Just over a year ago I became CEO of Netek, where we developed emotion recognition technology through cameras and EEG. In just over a year, I’ve learned many things about this exciting technology and how the field of affective computing, emotion recognition technology, is in the beginning stages. We need to get the science right for this industry to become interesting and take off; specifically the theory of emotions that underpins the technology.
I’ve also learned a bit about emotions and why we feel how we feel and the different ways we show them. There are many theories that underpin emotion recognition technology, the main one is Dr. Paul Ekman’s General Emotions Theory which states that we all have, across all cultures, 7 basic emotions.
But many of us believe this theory is limited in its scope, because emotions are complex and there is more nuance than simply 7 basic emotions. We don’t all make the same expression when we’re sad or happy. And sometimes we combine emotions, like when we’re surprised and angry at the same time; not just surprised and happy.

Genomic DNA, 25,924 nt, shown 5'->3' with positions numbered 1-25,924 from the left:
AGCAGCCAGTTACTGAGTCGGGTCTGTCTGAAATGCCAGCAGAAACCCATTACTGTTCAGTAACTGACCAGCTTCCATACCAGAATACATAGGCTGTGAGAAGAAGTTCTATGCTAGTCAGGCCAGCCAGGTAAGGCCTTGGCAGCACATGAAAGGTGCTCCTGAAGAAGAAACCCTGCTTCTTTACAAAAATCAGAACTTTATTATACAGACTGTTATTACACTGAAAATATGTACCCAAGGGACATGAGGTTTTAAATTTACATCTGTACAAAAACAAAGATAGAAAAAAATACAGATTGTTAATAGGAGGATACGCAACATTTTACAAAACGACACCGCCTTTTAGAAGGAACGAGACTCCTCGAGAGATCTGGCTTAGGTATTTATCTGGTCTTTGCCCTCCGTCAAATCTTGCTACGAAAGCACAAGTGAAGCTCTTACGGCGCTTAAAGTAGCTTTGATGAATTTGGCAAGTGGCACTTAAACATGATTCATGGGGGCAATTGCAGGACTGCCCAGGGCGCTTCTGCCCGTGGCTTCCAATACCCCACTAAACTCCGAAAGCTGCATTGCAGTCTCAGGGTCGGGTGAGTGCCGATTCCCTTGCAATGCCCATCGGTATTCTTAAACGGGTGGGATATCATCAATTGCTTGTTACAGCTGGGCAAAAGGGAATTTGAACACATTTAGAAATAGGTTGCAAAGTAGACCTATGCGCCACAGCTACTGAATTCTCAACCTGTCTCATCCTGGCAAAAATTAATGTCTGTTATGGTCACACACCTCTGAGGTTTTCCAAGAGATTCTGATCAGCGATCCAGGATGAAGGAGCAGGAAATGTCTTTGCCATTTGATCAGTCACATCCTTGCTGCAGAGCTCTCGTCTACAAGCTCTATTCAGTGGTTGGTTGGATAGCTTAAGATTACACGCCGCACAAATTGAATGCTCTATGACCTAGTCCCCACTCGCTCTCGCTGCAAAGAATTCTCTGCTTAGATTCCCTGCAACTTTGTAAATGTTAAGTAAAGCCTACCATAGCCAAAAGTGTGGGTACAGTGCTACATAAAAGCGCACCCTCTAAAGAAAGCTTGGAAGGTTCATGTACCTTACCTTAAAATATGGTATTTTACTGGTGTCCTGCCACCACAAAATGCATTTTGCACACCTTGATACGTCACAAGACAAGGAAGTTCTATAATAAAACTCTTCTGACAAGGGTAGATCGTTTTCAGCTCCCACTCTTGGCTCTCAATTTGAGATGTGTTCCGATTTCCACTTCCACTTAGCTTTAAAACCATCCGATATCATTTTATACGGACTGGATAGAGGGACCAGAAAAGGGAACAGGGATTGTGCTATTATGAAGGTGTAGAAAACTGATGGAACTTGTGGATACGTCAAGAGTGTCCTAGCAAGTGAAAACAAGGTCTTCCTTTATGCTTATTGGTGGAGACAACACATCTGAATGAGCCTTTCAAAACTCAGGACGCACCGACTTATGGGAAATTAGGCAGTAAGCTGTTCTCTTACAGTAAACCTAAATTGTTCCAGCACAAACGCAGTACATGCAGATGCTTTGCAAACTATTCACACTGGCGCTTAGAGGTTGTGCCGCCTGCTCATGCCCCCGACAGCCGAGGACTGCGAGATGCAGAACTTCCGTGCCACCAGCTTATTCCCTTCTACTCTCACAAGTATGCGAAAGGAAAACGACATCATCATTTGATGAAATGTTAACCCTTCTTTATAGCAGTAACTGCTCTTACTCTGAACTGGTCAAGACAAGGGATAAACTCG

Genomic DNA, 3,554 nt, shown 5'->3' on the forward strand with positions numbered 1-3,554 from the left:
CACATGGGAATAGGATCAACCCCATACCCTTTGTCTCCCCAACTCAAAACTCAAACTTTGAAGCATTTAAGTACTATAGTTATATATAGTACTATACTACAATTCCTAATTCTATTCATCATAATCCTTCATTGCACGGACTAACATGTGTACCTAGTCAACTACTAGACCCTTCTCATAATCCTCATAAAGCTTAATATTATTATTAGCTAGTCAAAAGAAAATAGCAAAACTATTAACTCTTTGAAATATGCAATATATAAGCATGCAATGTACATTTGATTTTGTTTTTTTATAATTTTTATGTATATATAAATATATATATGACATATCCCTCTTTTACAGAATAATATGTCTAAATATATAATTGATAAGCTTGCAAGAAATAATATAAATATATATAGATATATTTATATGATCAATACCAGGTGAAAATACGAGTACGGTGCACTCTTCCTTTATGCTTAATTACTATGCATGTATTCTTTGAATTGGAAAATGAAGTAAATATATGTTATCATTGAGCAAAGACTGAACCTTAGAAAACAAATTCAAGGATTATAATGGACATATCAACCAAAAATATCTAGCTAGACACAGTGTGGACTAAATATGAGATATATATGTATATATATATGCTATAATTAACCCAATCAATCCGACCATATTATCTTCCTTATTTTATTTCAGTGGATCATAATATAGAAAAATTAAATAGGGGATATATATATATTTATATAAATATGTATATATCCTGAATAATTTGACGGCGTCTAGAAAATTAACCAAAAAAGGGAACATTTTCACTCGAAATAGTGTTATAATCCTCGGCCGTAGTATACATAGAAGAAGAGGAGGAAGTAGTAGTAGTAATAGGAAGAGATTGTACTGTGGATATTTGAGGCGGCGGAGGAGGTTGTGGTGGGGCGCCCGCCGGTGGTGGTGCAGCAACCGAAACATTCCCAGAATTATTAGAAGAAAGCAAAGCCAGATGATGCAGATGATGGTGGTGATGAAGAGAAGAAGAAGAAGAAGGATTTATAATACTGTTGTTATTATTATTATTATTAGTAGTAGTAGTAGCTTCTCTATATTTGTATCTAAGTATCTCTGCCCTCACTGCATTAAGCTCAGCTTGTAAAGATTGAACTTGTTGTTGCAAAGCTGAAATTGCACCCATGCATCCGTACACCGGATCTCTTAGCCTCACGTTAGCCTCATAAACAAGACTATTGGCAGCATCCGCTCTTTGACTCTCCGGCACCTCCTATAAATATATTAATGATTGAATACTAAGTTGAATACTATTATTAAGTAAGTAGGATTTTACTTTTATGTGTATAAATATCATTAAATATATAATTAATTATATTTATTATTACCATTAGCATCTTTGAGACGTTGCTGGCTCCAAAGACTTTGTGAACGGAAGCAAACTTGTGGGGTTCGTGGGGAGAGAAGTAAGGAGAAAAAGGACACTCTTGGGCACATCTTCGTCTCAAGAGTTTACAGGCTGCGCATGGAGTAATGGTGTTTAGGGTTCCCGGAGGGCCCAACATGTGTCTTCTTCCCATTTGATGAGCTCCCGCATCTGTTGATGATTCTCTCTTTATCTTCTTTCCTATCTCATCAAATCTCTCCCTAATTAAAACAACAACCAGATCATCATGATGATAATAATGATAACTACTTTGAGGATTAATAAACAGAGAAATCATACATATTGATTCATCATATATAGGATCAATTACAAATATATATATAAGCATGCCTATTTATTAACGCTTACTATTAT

A few months ago I chatted with Dr. Richard Firth-Godbehere about this topic, we discussed the limits of the theories and other approaches.
At Netek, as part of our research, we begun to look into other theories of emotions, one that makes more sense is Dr. Lisa Feldman Barrett’s Constructive Emotions Theory, which she writes about in her book How Emotions Are Made: The Secret Life of The Brain.
Check out the video below for a visual summary of her theory:
Beginning this month we’ll double-down on our research to begin implementing this theory of emotions in our algorithm in first quarter; more to come!
Also published on Medium.